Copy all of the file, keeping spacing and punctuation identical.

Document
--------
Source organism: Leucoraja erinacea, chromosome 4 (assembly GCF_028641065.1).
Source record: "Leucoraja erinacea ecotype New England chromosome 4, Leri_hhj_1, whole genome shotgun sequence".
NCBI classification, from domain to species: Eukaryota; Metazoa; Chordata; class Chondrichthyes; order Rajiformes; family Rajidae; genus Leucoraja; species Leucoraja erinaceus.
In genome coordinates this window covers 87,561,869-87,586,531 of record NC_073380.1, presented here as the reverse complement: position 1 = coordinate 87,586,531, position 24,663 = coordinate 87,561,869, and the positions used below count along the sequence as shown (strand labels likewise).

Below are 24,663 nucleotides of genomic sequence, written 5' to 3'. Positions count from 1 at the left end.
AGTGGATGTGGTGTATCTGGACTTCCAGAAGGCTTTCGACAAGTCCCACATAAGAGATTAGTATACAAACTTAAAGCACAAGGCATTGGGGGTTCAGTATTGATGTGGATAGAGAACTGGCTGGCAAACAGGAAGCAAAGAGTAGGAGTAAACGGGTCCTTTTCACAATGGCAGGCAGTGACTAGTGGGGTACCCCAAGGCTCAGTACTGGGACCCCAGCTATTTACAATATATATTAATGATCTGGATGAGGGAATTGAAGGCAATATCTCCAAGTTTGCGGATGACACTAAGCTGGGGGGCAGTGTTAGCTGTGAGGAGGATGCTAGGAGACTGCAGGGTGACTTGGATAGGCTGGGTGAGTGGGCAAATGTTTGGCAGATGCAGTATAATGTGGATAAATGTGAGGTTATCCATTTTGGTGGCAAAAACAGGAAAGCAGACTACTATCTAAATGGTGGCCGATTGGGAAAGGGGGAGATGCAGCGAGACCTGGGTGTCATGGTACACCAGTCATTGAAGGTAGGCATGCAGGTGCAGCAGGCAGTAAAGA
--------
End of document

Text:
Source organism: Leucoraja erinacea, chromosome 4 (assembly GCF_028641065.1).
Source record: "Leucoraja erinacea ecotype New England chromosome 4, Leri_hhj_1, whole genome shotgun sequence".
NCBI classification, from domain to species: Eukaryota; Metazoa; Chordata; class Chondrichthyes; order Rajiformes; family Rajidae; genus Leucoraja; species Leucoraja erinaceus.
In genome coordinates this window covers 87,561,869-87,586,531 of record NC_073380.1, presented here as the reverse complement: position 1 = coordinate 87,586,531, position 24,663 = coordinate 87,561,869, and the positions used below count along the sequence as shown (strand labels likewise).

Below are 24,663 nucleotides of genomic sequence, written 5' to 3'. Positions count from 1 at the left end.
AGTGGATGTGGTGTATCTGGACTTCCAGAAGGCTTTCGACAAGTCCCACATAAGAGATTAGTATACAAACTTAAAGCACAAGGCATTGGGGGTTCAGTATTGATGTGGATAGAGAACTGGCTGGCAAACAGGAAGCAAAGAGTAGGAGTAAACGGGTCCTTTTCACAATGGCAGGCAGTGACTAGTGGGGTACCCCAAGGCTCAGTACTGGGACCCCAGCTATTTACAATATATATTAATGATCTGGATGAGGGAATTGAAGGCAATATCTCCAAGTTTGCGGATGACACTAAGCTGGGGGGCAGTGTTAGCTGTGAGGAGGATGCTAGGAGACTGCAGGGTGACTTGGATAGGCTGGGTGAGTGGGCAAATGTTTGGCAGATGCAGTATAATGTGGATAAATGTGAGGTTATCCATTTTGGTGGCAAAAACAGGAAAGCAGACTACTATCTAAATGGTGGCCGATTGGGAAAGGGGGAGATGCAGCGAGACCTGGGTGTCATGGTACACCAGTCATTGAAGGTAGGCATGCAGGTGCAGCAGGCAGTAAAGA